“The whole team misses Wick,” O’Mara said. “She comes up with the big goals for us, and she’s a big absentee from the season. She had a concussion in the summer and is just having post-concussion syndrome, and so we’ve erred on the side of caution with her, but we definitely have missed her scoring touch.”
With Wickenheiser unavailable, it appears that Lindenwood will go as far as Hensley can carry the team.
“Last year, a lot of people were talking about the way we ended the season, and almost criticizing us for having [her],” O’Mara said. “Well, we’re not going to apologize for having Nicole Hensley in goal. We’re going to pat ourselves on the back for getting her. That’s the type of goalie a new program needs to have. Where we’re at, we wouldn’t be even close to where we are headed if it wasn’t for [Hensley] and someone to build this program around. We’re very fortunate and happy to have her.”
A role as a cornerstone of a new program is one that Hensley has embraced.
“It’s something that maybe in five or 10 years when you look back on it and you look where this program is going to be in that time, to be able to say that you helped build this program from the start will be something very cool to see when they’re up there and competing with the top teams,” she said. “If I wasn’t going to go to a WCHA school, we still play Wisconsin and North Dakota and Mankato, obviously. We still play a heavy, heavy schedule of WCHA teams, which I think is awesome.”
Many of the opposing teams possess more offensive firepower, so it is a step up from a Lindenwood practice.
“You can see her making that timing adjustment, and she does that very well,” O’Mara said. “We can go a week or so with just seeing our team’s shots against, and then you face a team that’s got a lot of snipers, a lot of really hard-shooting players, and she does a great job of adjusting to that.”
Hensley welcomes that challenge as well.
“I think that’s why it is so good for us to play all the WCHA teams in the beginning of the year, because you do see those hard shots and everything and players that can place the puck wherever you want,” Hensley said. “I think I play better when the game is faster. The faster the shots, you have less time to think that way, and I think that actually makes it easier.”
As a sophomore, there are still aspects to Hensley’s game that she is trying to hone.
“I definitely think I’ve worked a lot on my glove this year to get it to be better and try to take away those shots upstairs,” she said. “If my rebound control is not there, I’ve got to be able to get to that second shot, so I try really hard to make sure that my pushes across are strong. I struggled a little bit at the beginning of the year finding the puck from the point on penalty kills and that sort of thing, but I’ve really worked to make sure I’m finding the puck from the point, and if I’m not, just trusting my positioning and just being sure of myself with where I am in the net.”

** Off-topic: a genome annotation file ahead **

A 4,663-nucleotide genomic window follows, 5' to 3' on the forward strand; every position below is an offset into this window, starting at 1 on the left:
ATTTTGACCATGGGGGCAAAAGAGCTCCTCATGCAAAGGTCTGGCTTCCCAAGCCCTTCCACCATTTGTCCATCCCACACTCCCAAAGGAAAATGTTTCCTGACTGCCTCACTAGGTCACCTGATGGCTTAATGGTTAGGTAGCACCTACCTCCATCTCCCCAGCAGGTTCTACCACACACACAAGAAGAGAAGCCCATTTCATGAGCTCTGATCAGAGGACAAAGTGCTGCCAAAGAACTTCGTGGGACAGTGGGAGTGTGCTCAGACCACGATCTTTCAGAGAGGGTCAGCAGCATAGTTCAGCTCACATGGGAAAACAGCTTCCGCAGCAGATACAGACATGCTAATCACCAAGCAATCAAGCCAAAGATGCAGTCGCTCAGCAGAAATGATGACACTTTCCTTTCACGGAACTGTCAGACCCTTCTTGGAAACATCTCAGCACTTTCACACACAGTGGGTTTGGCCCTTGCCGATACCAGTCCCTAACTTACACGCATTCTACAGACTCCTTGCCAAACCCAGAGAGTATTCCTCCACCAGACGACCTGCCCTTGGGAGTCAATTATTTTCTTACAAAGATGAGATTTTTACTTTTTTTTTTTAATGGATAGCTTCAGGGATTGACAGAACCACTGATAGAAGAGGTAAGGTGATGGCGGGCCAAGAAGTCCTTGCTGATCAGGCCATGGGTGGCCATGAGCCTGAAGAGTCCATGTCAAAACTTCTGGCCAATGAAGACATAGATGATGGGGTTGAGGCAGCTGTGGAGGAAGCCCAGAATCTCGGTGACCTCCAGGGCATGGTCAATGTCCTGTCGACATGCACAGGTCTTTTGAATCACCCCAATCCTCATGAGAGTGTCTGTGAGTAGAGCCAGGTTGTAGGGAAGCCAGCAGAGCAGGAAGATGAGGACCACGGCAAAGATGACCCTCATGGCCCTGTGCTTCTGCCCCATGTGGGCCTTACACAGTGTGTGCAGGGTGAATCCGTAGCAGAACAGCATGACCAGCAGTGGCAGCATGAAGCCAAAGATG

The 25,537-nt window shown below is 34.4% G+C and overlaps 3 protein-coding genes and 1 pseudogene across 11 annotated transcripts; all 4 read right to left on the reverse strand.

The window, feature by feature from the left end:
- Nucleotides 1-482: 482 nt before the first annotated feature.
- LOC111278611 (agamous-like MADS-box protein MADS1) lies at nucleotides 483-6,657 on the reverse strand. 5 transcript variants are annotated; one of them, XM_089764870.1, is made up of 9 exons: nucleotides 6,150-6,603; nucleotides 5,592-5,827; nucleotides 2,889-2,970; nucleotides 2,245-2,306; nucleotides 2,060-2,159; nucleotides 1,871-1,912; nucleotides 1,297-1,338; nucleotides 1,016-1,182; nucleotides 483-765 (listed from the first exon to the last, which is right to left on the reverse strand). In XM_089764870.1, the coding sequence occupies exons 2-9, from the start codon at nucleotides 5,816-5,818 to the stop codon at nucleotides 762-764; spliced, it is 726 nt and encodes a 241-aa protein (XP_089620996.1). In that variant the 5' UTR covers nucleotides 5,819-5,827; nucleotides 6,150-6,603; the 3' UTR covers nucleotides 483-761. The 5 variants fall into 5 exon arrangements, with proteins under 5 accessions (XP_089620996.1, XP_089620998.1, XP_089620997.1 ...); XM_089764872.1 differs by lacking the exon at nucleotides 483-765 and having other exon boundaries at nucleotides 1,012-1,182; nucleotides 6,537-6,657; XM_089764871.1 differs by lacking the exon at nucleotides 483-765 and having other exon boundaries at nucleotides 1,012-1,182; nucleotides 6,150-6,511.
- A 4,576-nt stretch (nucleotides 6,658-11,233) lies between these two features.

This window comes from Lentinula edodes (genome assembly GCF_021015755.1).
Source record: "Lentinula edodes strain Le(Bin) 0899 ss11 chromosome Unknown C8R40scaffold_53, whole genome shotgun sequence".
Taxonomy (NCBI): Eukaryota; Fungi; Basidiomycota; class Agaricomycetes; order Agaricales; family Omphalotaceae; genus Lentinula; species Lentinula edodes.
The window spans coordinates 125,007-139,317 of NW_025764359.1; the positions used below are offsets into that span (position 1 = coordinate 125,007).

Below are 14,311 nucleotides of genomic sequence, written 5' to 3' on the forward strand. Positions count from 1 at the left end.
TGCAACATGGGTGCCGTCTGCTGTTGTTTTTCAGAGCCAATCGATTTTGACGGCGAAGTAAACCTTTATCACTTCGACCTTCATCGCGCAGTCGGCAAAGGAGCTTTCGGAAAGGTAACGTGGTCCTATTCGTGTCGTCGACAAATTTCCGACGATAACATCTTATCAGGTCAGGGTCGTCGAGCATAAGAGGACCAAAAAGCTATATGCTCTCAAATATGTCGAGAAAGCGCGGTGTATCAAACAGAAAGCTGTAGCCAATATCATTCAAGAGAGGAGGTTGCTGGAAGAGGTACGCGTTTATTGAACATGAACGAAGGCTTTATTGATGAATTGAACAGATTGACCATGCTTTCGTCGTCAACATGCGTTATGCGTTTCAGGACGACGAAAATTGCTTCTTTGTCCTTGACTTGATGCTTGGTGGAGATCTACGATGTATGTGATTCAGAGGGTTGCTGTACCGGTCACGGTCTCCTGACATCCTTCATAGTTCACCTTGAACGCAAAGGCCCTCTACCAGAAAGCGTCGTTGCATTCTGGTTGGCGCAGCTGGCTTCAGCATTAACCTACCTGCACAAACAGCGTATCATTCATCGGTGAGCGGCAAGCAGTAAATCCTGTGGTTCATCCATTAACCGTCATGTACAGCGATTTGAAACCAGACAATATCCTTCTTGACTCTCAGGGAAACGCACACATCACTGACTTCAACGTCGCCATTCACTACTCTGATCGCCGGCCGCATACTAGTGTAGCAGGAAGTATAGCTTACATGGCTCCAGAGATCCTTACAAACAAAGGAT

Second-chance saves are troublesome for all goaltenders, so it is an area where prevention can be more valuable than a cure.
“Her rebound control is nice,” O’Mara said. “If she’s not keeping that right there, she’s really good at getting the rebounds off to the corners and out of the dirty area for us. Going back a year ago, we would have so much trouble in that slot area because we weren’t as big and strong as a lot of the teams, and she really worked on that.”
Her coach says that she is very mature for her age, and one notices that immediately on the ice. She faces the shooters with confidence and is very vocal about communicating with her skaters, something that she’d like to increase even more.
“Not just the typical things you hear in a game, but anything I can do to help them out,” Hensley said.
Now that its nonconference schedule is complete, Lindenwood (2-18-2) would like to repeat a run similar to a year ago when it went 6-6-2 to close out the CHA slate.
“Myself, Cory [Whitaker], and [Samantha Ullrich] are really going to work hard on the system play and the team element of the play,” O’Mara said. “[Minnesota State] is a nice series to get going, and then we have two and a half, almost three weeks off to get ready for the next set of games. So it’s going to be a lot of time to focus on the little things and things that we identified that we need to work on. We’re hoping for a good finish like last year.”